There's a difference between a vocation and a profession. A vocation is a calling--something you are called to. A profession is something that you practice. In the United States, I think about 10 percent of the novel writers actually make a living our of their novel writing. The others have the vocation, but they can only partly have the profession, because they have to spend the rest of their time making money in order to keep themselves in their habit. They are word junkies. They've got to pay for their fix. I chose university teaching because there was a long summer vacation, and also because you culd fake it.

Margaret Atwood 

Overdone Novelistic Settings

Descriptions of the setting are easily overdone, often clumsy. Through a misplaced sense of obligation to describe a setting exhaustively, many young writers get into what I call the setting fallacy--that is, they start the story with a whole paragraph describing the sky, weather, or a city street as the protagonist walks into a bar.

David Madden

Writers Who Write Too Much

Most writers write too much. Some writers write way too much, gauged by the quality of their accumulated oeuvre.

Richard Ford 

Sunday, April 16, 2017

Writing Talent

Talent is like murder--it will out.

Loretta Burrough 

For Purposes of Fiction, What is Plot?

An idea is not a story. A first draft is not a story. A moral is not a story. A character is not a story. A theme is not a story. A plot--now, that's a story! So where do I get me one? You might ask. At your writing desk. Because plots don't exist. They can't be shopped for or ordered on-line. They are coaxed into being. They develop. They grow in the course of the writing.

John Dufrsne 

Writing Conference Manuscript Critiques

Creative writing classes and workshops tend to be gentler than writer conferences, but in all of these situations you may find yourself sitting around a table with a number of other writers who feel morally and aesthetically compelled to rip your story to threads.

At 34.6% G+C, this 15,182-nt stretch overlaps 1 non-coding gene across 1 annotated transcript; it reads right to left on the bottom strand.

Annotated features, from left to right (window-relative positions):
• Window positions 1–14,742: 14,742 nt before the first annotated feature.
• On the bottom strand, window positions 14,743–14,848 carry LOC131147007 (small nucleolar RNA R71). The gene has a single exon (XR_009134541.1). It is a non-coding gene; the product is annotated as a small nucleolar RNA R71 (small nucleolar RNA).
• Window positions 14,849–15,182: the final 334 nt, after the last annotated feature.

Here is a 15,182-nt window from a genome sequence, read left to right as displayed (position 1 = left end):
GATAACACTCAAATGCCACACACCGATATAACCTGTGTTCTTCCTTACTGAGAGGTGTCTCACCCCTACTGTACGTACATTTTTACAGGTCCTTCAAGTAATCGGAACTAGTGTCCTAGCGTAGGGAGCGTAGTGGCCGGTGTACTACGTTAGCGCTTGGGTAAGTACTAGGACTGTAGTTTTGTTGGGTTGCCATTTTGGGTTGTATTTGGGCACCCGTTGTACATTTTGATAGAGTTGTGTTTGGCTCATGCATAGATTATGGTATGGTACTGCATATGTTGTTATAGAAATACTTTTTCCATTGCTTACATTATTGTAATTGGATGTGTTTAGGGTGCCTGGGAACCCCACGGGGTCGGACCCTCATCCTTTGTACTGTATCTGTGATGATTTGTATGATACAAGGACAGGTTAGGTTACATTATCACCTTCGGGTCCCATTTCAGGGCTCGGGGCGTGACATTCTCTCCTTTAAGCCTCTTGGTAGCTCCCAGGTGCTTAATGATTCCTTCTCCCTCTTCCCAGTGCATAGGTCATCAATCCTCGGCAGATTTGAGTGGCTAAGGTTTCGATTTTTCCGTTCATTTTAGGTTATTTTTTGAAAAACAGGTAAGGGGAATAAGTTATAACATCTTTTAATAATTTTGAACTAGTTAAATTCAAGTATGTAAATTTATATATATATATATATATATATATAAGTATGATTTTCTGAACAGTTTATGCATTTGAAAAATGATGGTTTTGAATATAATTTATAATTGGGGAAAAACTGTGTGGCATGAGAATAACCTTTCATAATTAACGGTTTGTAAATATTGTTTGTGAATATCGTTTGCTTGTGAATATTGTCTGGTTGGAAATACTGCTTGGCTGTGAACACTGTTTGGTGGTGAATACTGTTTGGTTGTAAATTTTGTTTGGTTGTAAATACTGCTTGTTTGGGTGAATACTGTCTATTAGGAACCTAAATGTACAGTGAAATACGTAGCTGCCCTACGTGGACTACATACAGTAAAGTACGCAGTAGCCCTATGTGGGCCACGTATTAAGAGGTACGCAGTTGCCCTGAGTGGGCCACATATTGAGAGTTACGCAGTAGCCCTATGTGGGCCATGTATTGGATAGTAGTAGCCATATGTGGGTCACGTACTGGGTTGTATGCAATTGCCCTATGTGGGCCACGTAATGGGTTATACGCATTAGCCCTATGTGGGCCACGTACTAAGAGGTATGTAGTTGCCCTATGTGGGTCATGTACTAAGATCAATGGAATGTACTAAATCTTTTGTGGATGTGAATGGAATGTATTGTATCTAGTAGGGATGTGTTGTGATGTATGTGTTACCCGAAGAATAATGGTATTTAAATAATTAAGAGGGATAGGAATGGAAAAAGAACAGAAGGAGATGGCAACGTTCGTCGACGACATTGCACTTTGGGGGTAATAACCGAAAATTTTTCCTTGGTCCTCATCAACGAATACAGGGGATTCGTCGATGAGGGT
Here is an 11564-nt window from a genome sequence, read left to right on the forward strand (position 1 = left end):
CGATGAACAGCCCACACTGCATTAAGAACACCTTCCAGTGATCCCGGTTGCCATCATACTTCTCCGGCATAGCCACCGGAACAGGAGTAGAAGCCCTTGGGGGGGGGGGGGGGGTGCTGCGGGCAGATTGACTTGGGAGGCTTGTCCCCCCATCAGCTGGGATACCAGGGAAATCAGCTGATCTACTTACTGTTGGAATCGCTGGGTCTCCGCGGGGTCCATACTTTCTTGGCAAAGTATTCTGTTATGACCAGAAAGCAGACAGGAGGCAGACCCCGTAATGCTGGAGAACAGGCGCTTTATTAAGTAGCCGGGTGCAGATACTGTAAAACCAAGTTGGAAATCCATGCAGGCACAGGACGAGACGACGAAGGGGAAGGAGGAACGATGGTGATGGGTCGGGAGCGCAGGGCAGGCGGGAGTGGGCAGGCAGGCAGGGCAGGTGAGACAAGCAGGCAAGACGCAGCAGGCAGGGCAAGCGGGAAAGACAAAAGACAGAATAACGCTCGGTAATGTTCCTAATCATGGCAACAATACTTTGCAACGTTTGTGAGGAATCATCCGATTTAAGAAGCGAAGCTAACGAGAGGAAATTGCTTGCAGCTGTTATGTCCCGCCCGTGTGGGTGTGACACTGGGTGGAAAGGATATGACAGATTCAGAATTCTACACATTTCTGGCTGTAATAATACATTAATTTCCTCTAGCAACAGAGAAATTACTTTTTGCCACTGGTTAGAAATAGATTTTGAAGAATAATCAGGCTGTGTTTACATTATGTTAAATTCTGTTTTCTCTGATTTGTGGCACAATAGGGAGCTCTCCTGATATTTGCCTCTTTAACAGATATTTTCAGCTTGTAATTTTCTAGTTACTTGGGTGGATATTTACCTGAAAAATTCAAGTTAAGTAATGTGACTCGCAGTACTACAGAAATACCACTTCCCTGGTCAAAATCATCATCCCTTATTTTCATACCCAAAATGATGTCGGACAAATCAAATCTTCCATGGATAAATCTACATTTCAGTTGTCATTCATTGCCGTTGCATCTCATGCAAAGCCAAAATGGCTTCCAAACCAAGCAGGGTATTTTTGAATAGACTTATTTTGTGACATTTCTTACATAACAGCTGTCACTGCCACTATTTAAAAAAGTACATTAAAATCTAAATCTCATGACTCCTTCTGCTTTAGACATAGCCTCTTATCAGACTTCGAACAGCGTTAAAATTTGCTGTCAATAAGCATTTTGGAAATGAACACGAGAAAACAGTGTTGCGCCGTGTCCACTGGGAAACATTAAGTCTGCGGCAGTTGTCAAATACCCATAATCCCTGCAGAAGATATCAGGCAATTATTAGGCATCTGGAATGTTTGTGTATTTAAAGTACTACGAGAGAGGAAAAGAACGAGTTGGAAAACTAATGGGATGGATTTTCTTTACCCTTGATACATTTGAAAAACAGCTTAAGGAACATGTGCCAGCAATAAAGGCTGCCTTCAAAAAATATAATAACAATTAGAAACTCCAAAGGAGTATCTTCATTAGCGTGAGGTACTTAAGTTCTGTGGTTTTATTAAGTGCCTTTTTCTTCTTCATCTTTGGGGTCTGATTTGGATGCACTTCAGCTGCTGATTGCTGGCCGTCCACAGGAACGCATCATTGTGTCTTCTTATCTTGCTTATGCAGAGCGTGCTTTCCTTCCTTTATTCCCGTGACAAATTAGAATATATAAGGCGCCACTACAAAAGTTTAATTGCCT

Ann Lamott

Exclamation Points in Literary Dialogue

Exclamation points in dialogue tend to make statements sound like lovesick teenage email. Try at all costs to avoid using them!

Allison Amend

Writers Need Confidence to Create Great Fiction

To reach the highest levels of the craft, above all you'll need confidence. Unshakable confidence to leap forcefully into the realm of creation.

Noah Lukeman 

Saturday, April 15, 2017

Literature's Prize-Winning Drunks

William Faulkner, Sinclair Lewis, and F. Scott Fitzgerald are probably three of the most notorious falling-down drunks in the literary history of twentieth century America. There were followed by Tennessee Williams, Truman Capote, and John Cheever, whose drinking habits became well-known components of their literary lives.

Jim Fisher 

John Steinbeck on Writer's Block

When I can't write, I feel so empty.

John Steinbeck 

Erotica as a Literary Genre

One could argue that erotica is either a subgenre of "romance" or a separate literary category. Many romance authors sneak raw sex into their books without calling them "erotica" to avoid limiting the market for their titles.

Elaine Sciolino 

The Effect of M.F.A. Writers' Workshops on American Literature

Less than a lifetime ago, reputable American writers would occasionally start fistfights, sleep in ditches and even espouse communist doctrines. Such were the prerogatives and exigencies of the artist's existence, until M.F.A. [Masters of Fine Arts] programs arrived to impose discipline and provide livelihoods. Whether the professionalization of creative writing has been good for American literature has set off a lot of elegantly worded and soul-searching and well-mannered debate.

Timothy Aubry 

Friday, April 14, 2017

The Non-Writing Writer

The trail of literary history is littered with those writers who fell along the way because the anxiety of trying to write paralyzed their hand. Many non-writing writers are gifted. The best writers I know teach school and sell real estate. Some still plan to write "someday." Others have given up altogether. Their block lies not with their ability or skill but with their nerve.

Ralph Keyes 

Should Writers Be Critics As Well?

Every time a writer tells the truth about a manuscript (or book), to a friend-author, he loses that friend, or sees that friendship dim and fade away to a ghost of what it was formerly. Every time a writer tells the truth about a manuscript (or book), to a stranger-author, he makes an enemy. If the writer loves his friend and fears to lose him, he lies to his friend. But what's the good of straining himself to lie to a stranger? And, with like insistence, what's the good of making enemies anyway?